While AirPlay mirroring on the iPad works at 720p, if you're playing a 1080p movie on the new iPad and you have a 3rd generation Apple TV, the video is also displayed in 1080p rather than downscaled to 720p.

Video playback is an interesting use case for AirPlay and the iPad. If you don't have mirroring enabled, you can actually start playing a movie on the iPad, have it stream to your TV via the Apple TV, and go about using your iPad as if nothing else was happening. Most apps will allow you to stream video in the background without interrupting, however some games (e.g. GTA 3, Infinity Blade 2) and some apps (e.g. iMovie) will insist on streaming their UI to your Apple TV instead.

Although iOS and the iPad don't do a great job of promoting multi-user experiences, using AirPlay to push video to a TV wirelessly is an exception. If you frequently load your iPad up with movies you can use it to keep others entertained while you either get work done or just goof around on your iPad at the same time. It's a great fit for families where people want to do two different things. If you do put a lot of movies on your iPhone/iPad, the 3rd generation Apple TV is probably a must buy for this reason alone.

Gaming Conclusion & Controller Support: An Android Advantage What's Next: 6th gen iPhone, Haswell & Windows 8
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  • PeteH - Wednesday, March 28, 2012 - link

    No idea. Was it necessary to upgrade the GPU to get an equivalent experience on the larger screen in that case, or was performance on the 3GS limited by the CPU (or RAM, or something else)? Reply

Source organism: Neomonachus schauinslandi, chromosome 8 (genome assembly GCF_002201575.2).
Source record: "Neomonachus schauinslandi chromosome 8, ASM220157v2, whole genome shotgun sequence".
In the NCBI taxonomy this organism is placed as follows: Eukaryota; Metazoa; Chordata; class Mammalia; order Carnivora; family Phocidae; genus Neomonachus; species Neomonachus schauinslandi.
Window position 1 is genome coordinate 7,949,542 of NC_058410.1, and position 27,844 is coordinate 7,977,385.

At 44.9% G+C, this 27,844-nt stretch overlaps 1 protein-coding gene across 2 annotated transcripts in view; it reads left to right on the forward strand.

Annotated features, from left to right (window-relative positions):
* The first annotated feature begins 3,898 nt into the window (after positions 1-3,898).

• zorxd - Thursday, March 29, 2012 - link

    just look at benchmarks on this web site

    The iPhone 3GS gets more FPS in 3D games because of the lower resolution.

    So in short, yes, it would have been necessary to upgrade the GPU to keep the same performance.

    But no matter what Apple does, people will always say it's the right choice.
    Reply
  • PeteH - Thursday, March 29, 2012 - link

    I looked for a comparison between 3GS and 4 game FPS comparison and couldn't find anything. Can you point me to it?

    I'm looking for hard numbers because just increasing the resolution doesn't necessarily mean a GPU upgrade is necessary. If (and this is completely hypothetical) the 3GS was performance limited because of its CPU, improving the CPU in the 4 could allow it to achieve the same performance at a higher resolution.

    I'm not remotely saying this is the case, just that I've seen no numbers demonstrating a drop in frame rate from the 3GS to the 4.